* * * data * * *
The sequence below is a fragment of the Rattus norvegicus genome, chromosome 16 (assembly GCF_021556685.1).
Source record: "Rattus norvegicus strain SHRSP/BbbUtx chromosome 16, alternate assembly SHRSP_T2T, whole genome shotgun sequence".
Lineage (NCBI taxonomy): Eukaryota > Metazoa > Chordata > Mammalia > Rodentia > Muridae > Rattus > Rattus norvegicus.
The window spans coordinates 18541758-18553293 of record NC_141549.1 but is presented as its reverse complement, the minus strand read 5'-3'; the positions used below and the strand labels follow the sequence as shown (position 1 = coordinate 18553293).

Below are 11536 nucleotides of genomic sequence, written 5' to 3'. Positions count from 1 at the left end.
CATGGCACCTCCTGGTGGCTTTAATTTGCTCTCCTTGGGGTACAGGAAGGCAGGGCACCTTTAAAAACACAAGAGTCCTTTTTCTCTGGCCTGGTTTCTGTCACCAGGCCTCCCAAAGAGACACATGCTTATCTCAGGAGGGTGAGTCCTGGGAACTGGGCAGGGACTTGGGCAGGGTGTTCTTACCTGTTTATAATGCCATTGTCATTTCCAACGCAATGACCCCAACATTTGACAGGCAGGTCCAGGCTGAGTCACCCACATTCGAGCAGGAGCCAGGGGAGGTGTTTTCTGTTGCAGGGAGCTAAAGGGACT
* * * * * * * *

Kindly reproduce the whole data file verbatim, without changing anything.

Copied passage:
The sequence below is a fragment of the Rattus norvegicus genome, chromosome 16 (assembly GCF_021556685.1).
Source record: "Rattus norvegicus strain SHRSP/BbbUtx chromosome 16, alternate assembly SHRSP_T2T, whole genome shotgun sequence".
Lineage (NCBI taxonomy): Eukaryota > Metazoa > Chordata > Mammalia > Rodentia > Muridae > Rattus > Rattus norvegicus.
The window spans coordinates 18541758-18553293 of record NC_141549.1 but is presented as its reverse complement, the minus strand read 5'-3'; the positions used below and the strand labels follow the sequence as shown (position 1 = coordinate 18553293).

Below are 11536 nucleotides of genomic sequence, written 5' to 3'. Positions count from 1 at the left end.
CATGGCACCTCCTGGTGGCTTTAATTTGCTCTCCTTGGGGTACAGGAAGGCAGGGCACCTTTAAAAACACAAGAGTCCTTTTTCTCTGGCCTGGTTTCTGTCACCAGGCCTCCCAAAGAGACACATGCTTATCTCAGGAGGGTGAGTCCTGGGAACTGGGCAGGGACTTGGGCAGGGTGTTCTTACCTGTTTATAATGCCATTGTCATTTCCAACGCAATGACCCCAACATTTGACAGGCAGGTCCAGGCTGAGTCACCCACATTCGAGCAGGAGCCAGGGGAGGTGTTTTCTGTTGCAGGGAGCTAAAGGGACT